Last Sunday, the New York Times ran a piece about how smart phones are destroying the next generation. I always find it interesting that it’s always the next generation that’s being destroyed, but the generation writing think pieces about that destruction have always been mercifully spared. While the article does note that parents are as addicted to technology as their children are, it swiftly moves on to discussing the myriad ways teens aren’t communicating correctly.
I could mock this piece by scrounging up anecdotes about similar changes in technology that lead to dire warnings of societal collapse. There are plenty of examples: the internet. The telephone. The novel. I’m sure that even the harnessing of fire was criticized as a civilization ender, with middle-aged cave people lamenting the good old days when everyone lived in mortal dread of being eaten by a bear in the dark. But we don’t have to reach so far back for this one; smart phones and social media are providing all of us–not just the doomed “next generation”–with a level of connectivity to our fellow humans that we’ve never experienced before, and it’s all become possible in a very short span of years. All of us, even those who are writing disparaging think pieces, remember a time we would now consider unbearable. In the movie Hot Tub Time Machine, a teenager who mysteriously finds himself trapped in 1985 is astounded when a girl reminds him that there’s no way to text or email her. If he wants to talk to her, she explains, he has to come and find her. His response? “That sounds exhausting.”
And it was exhausting. And boring. And isolating. I grew up in a rural area, in a house where I was the only child. If the school year ended and I didn’t have a friend’s phone number, I didn’t speak to them until September–an interminable wait when you’re young and time seems so much longer. If I wanted to meet with my friends and spend time, the arrangements were contingent upon whether or not our parents had the means or inclination to get us into the same place at once. With no neighbor children to play with, summers could be very lonely.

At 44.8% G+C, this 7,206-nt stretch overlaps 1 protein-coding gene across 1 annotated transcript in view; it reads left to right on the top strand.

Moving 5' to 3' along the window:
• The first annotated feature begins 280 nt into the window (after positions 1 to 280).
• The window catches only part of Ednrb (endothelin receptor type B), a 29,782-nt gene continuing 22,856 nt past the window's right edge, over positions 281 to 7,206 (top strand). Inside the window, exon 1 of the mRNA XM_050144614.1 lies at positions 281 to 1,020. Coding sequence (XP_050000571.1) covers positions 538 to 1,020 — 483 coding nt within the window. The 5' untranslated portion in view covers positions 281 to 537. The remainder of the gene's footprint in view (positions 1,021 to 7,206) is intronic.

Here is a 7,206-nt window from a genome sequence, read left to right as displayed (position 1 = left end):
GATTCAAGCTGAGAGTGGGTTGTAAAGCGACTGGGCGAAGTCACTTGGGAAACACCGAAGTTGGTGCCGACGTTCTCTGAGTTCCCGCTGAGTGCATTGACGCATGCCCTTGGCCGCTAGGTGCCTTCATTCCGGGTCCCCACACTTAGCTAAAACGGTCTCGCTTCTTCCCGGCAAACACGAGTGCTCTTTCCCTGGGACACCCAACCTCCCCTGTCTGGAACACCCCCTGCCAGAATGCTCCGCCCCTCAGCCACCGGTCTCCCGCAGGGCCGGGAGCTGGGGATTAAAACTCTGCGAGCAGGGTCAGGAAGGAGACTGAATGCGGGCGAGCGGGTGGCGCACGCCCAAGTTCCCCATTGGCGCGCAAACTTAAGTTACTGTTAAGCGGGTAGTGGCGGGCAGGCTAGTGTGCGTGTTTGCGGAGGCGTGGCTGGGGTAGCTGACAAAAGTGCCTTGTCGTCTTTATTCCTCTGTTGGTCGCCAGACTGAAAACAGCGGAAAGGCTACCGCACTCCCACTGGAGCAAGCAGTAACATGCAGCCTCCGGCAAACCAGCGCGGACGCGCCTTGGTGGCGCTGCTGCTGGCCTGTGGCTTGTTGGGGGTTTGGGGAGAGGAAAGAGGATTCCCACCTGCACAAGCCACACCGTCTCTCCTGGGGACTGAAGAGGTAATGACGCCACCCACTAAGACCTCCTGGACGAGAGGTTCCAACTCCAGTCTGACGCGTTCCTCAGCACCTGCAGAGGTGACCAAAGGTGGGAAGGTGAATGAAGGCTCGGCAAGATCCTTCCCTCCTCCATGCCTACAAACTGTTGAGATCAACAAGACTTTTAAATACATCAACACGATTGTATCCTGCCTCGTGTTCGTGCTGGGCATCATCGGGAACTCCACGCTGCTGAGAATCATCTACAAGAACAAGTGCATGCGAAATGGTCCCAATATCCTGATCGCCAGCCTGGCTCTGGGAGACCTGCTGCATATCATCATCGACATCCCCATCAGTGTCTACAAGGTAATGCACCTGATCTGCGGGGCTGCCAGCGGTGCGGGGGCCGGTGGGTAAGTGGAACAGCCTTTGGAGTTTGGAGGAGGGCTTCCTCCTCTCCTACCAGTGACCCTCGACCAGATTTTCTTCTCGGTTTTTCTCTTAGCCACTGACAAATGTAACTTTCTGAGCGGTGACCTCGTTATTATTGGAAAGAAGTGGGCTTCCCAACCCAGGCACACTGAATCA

My son, however, never spends his summers alone. Though he can’t always be with his friends in person, they gather online via Skype to play Minecraft or watch “let’s play” videos together on YouTube. They talk and they giggle and socialize, and some of them are doing this with the aid of smart phones.
Those lonely summers I spent might have been less lonely if we’d had smart phones. I could have texted or emailed my friends, rather than having to work up the courage to call them. To this day, I have debilitating phone anxiety that makes a single phone call an all day project as I sit and talk myself into dialing the number. I could have had long conversations via Facebook messenger, seen pictures from their summer vacations and shared my own. And failing all that, I could have downloaded books, rather than waiting for a weekly trip to the library.
I don’t begrudge my children the technology that provides them an adolescence filled with more conveniences than I had in mine. Will they grow up differently than I did? Of course they will, but every advance changes our way of life. That’s the point of advancement. We strive for change, but fear it when it arrives. Since we don’t want to blame ourselves for causing it, we resent the next generation for using the tools we’ve created for them.
Maybe kids these days don’t communicate the way kids did twenty years ago. Maybe it’s making them different. But kids twenty years before that were different, too. Our luddite insistence that any behavioral change caused by technology will spin us into a grim dystopia foretold in 1950’s science fiction novels proves that the only true constant is the human ego. Because how can the next generation possibly thrive or surpass us unless they duplicate our experiences exactly?